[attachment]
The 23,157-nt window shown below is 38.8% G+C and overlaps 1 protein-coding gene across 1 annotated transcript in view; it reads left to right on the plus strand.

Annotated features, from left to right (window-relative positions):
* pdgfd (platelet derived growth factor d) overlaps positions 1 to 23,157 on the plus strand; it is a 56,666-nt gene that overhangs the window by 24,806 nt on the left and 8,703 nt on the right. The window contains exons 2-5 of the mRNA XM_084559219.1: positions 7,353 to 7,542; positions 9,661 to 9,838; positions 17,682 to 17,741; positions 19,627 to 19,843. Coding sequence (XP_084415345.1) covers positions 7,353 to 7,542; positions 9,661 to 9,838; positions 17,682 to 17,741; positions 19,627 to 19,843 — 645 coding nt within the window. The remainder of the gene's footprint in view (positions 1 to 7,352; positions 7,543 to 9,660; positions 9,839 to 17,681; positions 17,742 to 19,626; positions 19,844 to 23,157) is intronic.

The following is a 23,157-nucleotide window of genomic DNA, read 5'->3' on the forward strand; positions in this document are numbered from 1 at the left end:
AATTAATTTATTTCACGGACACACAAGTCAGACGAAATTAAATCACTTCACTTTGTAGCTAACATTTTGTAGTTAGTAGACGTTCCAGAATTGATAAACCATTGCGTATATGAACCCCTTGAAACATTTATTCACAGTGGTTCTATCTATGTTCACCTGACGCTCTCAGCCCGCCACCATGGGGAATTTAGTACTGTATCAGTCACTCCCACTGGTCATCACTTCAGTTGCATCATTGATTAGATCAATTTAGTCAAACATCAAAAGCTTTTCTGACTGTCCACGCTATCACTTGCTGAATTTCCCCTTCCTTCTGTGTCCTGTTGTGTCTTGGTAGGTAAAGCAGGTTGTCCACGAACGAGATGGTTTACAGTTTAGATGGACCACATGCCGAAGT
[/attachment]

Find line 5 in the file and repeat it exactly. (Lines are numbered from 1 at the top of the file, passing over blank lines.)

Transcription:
AATTAATTTATTTCACGGACACACAAGTCAGACGAAATTAAATCACTTCACTTTGTAGCTAACATTTTGTAGTTAGTAGACGTTCCAGAATTGATAAACCATTGCGTATATGAACCCCTTGAAACATTTATTCACAGTGGTTCTATCTATGTTCACCTGACGCTCTCAGCCCGCCACCATGGGGAATTTAGTACTGTATCAGTCACTCCCACTGGTCATCACTTCAGTTGCATCATTGATTAGATCAATTTAGTCAAACATCAAAAGCTTTTCTGACTGTCCACGCTATCACTTGCTGAATTTCCCCTTCCTTCTGTGTCCTGTTGTGTCTTGGTAGGTAAAGCAGGTTGTCCACGAACGAGATGGTTTACAGTTTAGATGGACCACATGCCGAAGT